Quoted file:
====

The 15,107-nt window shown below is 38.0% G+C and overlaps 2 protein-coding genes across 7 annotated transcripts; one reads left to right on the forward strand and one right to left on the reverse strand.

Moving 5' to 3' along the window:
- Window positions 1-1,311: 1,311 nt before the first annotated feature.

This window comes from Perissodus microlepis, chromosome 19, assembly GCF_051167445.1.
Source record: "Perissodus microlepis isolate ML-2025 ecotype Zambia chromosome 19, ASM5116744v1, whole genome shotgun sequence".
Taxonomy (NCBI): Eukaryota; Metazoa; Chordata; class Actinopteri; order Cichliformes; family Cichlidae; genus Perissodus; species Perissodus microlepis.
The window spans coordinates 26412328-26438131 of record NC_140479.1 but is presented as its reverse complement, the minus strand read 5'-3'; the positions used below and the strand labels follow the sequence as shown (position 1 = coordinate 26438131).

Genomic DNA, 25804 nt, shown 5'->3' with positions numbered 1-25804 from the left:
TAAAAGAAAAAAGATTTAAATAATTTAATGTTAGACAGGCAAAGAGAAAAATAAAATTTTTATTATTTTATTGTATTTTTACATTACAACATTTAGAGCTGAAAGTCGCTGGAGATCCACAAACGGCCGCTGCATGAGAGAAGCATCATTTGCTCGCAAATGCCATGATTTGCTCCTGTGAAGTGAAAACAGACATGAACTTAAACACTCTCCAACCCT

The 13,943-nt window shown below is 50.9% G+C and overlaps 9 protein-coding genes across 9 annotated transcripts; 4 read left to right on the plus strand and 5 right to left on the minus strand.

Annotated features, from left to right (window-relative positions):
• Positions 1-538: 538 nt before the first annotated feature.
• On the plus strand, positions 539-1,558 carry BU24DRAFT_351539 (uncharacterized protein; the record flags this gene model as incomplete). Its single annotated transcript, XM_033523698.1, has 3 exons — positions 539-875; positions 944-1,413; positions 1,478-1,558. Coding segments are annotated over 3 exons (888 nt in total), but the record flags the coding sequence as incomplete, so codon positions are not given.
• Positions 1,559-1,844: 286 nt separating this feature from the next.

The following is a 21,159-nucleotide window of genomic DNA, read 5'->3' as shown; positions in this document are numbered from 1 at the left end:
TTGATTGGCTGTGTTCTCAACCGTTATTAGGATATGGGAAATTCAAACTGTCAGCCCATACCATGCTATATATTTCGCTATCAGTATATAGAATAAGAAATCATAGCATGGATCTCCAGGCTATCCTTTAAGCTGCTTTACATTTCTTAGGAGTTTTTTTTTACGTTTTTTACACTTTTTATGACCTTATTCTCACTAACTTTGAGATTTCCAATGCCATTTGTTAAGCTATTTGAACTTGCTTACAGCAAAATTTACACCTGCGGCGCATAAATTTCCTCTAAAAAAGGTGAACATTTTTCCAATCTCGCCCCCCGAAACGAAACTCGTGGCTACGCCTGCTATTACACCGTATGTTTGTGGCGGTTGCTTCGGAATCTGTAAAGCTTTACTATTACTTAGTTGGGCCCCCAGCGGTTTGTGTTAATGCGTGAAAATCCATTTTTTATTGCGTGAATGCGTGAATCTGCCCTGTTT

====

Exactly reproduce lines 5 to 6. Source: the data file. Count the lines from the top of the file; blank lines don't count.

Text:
Source record: "Perissodus microlepis isolate ML-2025 ecotype Zambia chromosome 19, ASM5116744v1, whole genome shotgun sequence".
Taxonomy (NCBI): Eukaryota; Metazoa; Chordata; class Actinopteri; order Cichliformes; family Cichlidae; genus Perissodus; species Perissodus microlepis.